Vernon Perkins had indeed been sent by Martha’s sister to bring her home for a late supper. Save for her saving from prayer and cross-marking, Martha, too, may have ended her life sucked dry of blood. Vernon saw the thing but barely, for it was already in flight when he arrived and disappeared quickly from his lantern light.  It was “rat like” in appearance, though it would have been the largest rat ever seen in the northwest coast being, Vern guessed, some six feet long.  It was dressed elegantly too – “dressed to kill.” Martha bore those two little scars for the rest of her life.  She felt most fortunate at having survived the attack and proud as well.  Following the attack she did not continue with the Christmas pageant, but later learned to enjoy telling the story of her night with what she insisted was a vampire.

Martha Connelly by coincidence with a cow.

Although, it seems, long forgotten – or perhaps repressed – by the community there survives another belief, which may be related.  During the great storm of Feb 12, 1911 that destroyed most of his great Moclips Beach Hotel, Dr. Edward Lycan fell into a panic, or rather a trance and through the duration of the storm he seemed to be without pain or anguish. Those who cared for him those few hours when he was incongruously serene but witless were puzzled then by his repeated and kind advice: “They want our blood, you know.  It’s the blood they want.”  When told of this later the Aberdeen doctor had neither memory of his temporary madness nor any explanation for the message he insisted on repeating. Several Moclips citizens, however, put their own interpretation on the doctor’s brief lapse. They had heard – and independently – the gale-force winds of that winter storm howling “cud, cud, chew on cud!” or alternatively, “stud, put them out to stud!” One of them, a bartender heard a different refrain.  He insisted that it was “We want blood sausage?” that was being shouted and the bartender felt pretty certain it was a group of Spanish sailors, stranded by the gale and pining for their native chorizo.   Yet another heard the storm cry aloud “blood blood, we want blood” so plaintively and with such compassion that she only wished that she might that night have given to the winds some of her own blood.

Although Jean and I agreed to put our “heads together” to recreate the above – and without the original sources – we are still confident of the Connelly, Sandberg and Dr. Lycan stories, however, we cannot speak with such certainty for the grotesquely-sized exsanguinations of the Hooverens’ poor Marjolin and Mijn.   For those milk cows historian Woodwick’s addendum, which now follows is most helpful.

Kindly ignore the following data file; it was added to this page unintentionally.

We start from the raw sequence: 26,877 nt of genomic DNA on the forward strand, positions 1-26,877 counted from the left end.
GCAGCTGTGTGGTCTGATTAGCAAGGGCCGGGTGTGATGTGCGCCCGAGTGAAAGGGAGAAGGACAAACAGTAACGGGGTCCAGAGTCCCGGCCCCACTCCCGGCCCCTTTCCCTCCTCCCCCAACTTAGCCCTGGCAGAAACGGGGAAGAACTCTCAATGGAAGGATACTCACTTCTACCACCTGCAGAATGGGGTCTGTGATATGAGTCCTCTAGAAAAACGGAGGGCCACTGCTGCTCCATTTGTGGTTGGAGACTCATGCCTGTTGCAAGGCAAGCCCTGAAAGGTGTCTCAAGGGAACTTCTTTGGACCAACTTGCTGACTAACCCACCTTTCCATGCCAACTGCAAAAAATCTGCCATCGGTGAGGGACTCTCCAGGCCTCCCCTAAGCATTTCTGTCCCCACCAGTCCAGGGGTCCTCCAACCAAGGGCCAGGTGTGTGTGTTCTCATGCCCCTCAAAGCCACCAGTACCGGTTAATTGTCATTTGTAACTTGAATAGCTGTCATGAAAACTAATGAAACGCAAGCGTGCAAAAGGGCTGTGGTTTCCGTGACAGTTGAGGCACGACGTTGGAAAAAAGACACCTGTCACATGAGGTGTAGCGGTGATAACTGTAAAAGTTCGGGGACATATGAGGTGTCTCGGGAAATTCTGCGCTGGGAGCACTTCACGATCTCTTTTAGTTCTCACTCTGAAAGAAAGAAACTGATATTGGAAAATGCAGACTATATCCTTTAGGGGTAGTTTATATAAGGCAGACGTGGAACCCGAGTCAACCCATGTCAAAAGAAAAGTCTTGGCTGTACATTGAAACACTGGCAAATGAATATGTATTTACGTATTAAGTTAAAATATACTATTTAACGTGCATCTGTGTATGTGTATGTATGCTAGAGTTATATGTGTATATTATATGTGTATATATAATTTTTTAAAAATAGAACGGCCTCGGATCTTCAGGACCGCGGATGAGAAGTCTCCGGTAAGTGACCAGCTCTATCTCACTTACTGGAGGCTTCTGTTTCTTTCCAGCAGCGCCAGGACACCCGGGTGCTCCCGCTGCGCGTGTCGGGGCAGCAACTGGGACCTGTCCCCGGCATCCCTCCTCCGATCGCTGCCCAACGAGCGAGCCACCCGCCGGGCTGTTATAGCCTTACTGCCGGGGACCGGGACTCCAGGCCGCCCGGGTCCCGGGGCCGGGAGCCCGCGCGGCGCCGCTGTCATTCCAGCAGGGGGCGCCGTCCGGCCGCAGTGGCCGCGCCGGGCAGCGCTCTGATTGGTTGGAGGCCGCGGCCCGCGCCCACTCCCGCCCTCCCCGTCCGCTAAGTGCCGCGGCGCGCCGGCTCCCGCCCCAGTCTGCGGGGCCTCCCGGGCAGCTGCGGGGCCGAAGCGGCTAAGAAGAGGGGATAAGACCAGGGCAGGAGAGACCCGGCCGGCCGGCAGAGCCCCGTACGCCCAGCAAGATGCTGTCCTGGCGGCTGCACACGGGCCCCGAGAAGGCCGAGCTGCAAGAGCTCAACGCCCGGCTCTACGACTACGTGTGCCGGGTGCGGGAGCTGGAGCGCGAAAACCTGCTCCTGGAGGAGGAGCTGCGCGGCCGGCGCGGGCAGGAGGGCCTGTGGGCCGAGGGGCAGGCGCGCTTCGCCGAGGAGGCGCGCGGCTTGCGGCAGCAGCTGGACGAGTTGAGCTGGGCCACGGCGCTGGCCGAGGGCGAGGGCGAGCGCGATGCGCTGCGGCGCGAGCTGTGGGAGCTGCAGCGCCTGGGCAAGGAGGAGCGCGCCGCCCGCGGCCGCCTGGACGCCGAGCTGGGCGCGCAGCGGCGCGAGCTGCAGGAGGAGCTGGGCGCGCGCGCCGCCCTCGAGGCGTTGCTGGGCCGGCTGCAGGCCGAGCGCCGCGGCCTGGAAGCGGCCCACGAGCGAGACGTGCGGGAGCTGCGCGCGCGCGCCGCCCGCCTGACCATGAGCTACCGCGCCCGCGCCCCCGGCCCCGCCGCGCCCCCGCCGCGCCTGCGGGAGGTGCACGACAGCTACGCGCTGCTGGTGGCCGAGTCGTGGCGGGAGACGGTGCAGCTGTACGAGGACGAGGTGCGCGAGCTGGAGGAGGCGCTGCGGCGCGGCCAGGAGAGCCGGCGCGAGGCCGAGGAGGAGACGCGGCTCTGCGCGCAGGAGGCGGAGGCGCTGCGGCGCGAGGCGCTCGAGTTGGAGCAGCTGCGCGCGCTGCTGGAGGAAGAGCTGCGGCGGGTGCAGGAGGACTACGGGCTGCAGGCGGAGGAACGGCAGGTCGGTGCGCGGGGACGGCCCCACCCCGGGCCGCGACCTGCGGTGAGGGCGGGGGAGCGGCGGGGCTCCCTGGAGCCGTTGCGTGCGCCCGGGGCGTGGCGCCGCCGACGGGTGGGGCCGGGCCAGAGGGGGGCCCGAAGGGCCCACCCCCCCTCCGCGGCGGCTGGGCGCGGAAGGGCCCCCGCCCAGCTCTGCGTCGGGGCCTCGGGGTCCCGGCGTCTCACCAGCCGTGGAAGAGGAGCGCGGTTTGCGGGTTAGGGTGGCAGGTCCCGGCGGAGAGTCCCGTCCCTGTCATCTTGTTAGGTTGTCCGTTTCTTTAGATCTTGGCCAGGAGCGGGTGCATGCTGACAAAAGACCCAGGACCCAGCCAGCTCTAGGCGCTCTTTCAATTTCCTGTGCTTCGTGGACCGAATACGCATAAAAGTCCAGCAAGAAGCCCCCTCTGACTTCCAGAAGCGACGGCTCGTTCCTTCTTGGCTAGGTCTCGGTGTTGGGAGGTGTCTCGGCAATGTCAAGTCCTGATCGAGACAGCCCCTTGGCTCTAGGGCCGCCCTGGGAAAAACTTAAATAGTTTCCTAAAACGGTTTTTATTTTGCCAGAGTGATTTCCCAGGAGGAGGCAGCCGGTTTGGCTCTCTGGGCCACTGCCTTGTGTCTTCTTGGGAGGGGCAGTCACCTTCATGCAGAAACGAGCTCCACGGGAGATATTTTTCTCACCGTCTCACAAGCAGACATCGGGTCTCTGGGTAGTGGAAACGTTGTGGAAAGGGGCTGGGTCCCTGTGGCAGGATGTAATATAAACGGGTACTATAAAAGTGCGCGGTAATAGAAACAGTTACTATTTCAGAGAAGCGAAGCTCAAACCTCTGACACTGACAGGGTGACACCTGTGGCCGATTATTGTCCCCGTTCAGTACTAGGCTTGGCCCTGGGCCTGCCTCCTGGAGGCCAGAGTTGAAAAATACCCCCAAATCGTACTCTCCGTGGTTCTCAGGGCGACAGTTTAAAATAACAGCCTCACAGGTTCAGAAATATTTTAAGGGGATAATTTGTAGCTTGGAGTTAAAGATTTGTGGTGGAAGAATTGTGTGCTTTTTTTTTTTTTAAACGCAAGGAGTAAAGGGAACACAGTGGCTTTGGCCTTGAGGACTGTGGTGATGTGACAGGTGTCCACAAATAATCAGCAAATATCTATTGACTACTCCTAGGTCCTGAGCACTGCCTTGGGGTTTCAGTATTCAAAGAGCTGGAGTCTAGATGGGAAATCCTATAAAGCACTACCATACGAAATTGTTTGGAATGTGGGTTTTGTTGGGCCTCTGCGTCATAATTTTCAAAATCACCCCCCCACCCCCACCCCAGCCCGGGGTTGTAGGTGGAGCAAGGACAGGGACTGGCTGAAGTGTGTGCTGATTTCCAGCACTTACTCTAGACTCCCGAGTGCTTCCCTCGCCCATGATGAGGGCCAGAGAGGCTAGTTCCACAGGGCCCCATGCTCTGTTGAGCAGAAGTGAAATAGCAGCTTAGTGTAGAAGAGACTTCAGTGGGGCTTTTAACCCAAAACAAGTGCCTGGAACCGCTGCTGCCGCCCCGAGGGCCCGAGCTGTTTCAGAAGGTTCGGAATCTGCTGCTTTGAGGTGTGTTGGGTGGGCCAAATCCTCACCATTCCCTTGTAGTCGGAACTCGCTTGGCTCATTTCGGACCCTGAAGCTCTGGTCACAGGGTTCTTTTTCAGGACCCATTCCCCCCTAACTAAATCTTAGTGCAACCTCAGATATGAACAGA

"The life of farm animals along the Grays Harbor Coast." Gene Woodwick

Van Hooveren’s Cow (from Gene Woodwick)

As you know I am adequately equipped to relate this historical information regarding the Van Hooveren’s cow shown in the attached image. You can see by the photo the farm was located on a meander channel near the Moclips River. The family was famed – although briefly – for its dairy cattle and their products which they supplied to the Moclips Hotel.

As is well known, farmers of that era fertilized their fields with the abundance of spawning salmon from the rivers.  Van Hooveran’s were no exception. The purity of the Quinault blueback salmon oil not only produced a rich milk from which the family made excellent cheese, but it also produced pigs with a moist fat content that made the hams and pork sought after. The Hotel featured the Van Houvern’s bacon on the dining room breakfast menu.

The Moclips Madness cheese was easily broken down into salmon balls that accompanied the fine bakery products from the Moclips Bakery.  Although some thought the pure milk a little too fishy for their taste, others touted the health benefit of the milk so rich in vitamin D.  Further south of Moclips where Dr. Chase operated the Iron Springs Health Spa, his clientele was enamored by the Van Houvern’s milk products and would have no other.  After all, old iron bed springs, well hidden upstream from the health facility, provided a wealth of minerals enabling guests to go home full of vim and vigor.

I do hope this historical information is of great value to you and Jean.  Especially the fine photograph that illustrates so well the life of farm animals along the Grays Harbor coast.

Happy for Moclips,


Gene Woodwick, upper-right, recently with friends at Ivar's Salmon House on Seattle's Lake Union.
Another colored postcard of the ideal Moclips - the Moclips before the storms and other sensational events.

"Walking Around and Feeling Fine" Blogaddendum

Nathaniel takes an order
Nathaniel takes an order

We have learned that our friend Nathaniel, the steadfast host of the by now nearly ancient Allegro Coffee Bar in the University District (see our blog post from last Wednesday and only four posts down), has “pulled” through his operation and is now “up and walking around and feeling fine.”   That would be still in the hospital, but we are confident that he will soon move from those halls to home and then back again to the Allegro when his family permits it.